Lecture 10: Notes, etc.

Nutrient Cycling in Terrestrial Ecosystems

Elements necessary for life

C, H, O

  • We don’t consider these “nutrients” or “nutrient cycles”
  • They are closely connected with energy flows
  • (You will hear people talk about “carbon cycling” in an ecosystem, but C does not typically cycle the way nutrients do)
  • N and P: most commonly limiting to growth
  • The focus of most nutrient cycling resaerch
  • Also cause problems in downstream aquatic ecosystems if they are lost from terrestrial ecosystems

Macronutrients: Ca, K, Mg, S
Micronutrients: Fe, Mn, and others
“N fixation”: biological conversion of atmospheric N2 gas into biologically reactive forms of N: primarily NH3

  • This is an energy-consuming reaction. It requires ATP

Cyanobacteria = blue-green algae

  • N fixers in both aquatic and terrestrial ecosystems
  • Live in water column, or form films on surfaces, or in soils or sediments, or in decaying logs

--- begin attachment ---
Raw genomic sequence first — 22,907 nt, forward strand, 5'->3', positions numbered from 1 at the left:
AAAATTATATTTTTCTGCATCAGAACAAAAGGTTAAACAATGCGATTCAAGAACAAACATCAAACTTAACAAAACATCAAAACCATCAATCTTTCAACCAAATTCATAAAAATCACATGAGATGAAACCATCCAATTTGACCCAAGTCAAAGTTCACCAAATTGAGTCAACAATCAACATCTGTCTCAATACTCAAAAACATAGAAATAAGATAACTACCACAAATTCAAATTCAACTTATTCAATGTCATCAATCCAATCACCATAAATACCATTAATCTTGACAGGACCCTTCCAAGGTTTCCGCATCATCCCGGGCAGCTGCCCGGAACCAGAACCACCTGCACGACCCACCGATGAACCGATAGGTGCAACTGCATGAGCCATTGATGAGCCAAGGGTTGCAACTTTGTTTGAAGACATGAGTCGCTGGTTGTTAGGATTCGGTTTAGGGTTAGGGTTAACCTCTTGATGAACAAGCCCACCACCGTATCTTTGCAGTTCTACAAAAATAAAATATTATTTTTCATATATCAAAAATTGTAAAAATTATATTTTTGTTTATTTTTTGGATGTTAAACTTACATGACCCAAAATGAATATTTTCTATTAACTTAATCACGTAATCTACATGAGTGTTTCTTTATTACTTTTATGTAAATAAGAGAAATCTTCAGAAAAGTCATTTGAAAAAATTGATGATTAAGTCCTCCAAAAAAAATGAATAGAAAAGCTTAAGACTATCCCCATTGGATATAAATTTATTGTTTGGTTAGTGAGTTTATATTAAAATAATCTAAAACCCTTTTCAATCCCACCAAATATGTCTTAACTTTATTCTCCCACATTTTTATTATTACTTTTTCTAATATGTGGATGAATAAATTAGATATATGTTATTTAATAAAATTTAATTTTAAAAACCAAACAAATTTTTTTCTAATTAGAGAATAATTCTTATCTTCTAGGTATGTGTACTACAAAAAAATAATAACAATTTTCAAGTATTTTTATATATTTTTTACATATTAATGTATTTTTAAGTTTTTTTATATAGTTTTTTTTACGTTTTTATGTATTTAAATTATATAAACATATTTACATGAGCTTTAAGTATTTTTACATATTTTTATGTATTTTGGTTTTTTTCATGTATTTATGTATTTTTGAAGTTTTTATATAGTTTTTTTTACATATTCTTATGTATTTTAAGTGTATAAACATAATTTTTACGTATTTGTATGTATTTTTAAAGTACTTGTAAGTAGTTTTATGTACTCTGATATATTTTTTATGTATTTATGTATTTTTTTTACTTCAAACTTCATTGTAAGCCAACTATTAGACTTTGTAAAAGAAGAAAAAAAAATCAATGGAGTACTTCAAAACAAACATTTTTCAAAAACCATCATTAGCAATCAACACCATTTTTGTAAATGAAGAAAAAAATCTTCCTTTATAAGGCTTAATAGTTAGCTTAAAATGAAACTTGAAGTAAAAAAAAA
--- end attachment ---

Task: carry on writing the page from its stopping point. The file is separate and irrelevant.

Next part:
In terrestrial systems

  • When “free-living” bacteria, in which case it is called non-symbiotic N fixation
  • Can be bacteria living in symbiosis with plant roots, requiring anaerobic conditions, called symbiotic N fixation

Root nodules of plants seal out the oxygen. The N-fixing bacteria live in these nodules in a mutualistic symbiosis with the plant.
Some N-Fixing Plants: Red alder, black locust, some herbaceous plants, legumes (i.e. beans and peanuts). We also wondered if rice was one: maybe this article will answer the question?
[http://en.wikipedia.org/wiki/Rice]

Please add more, and also notes on the readings on N saturation

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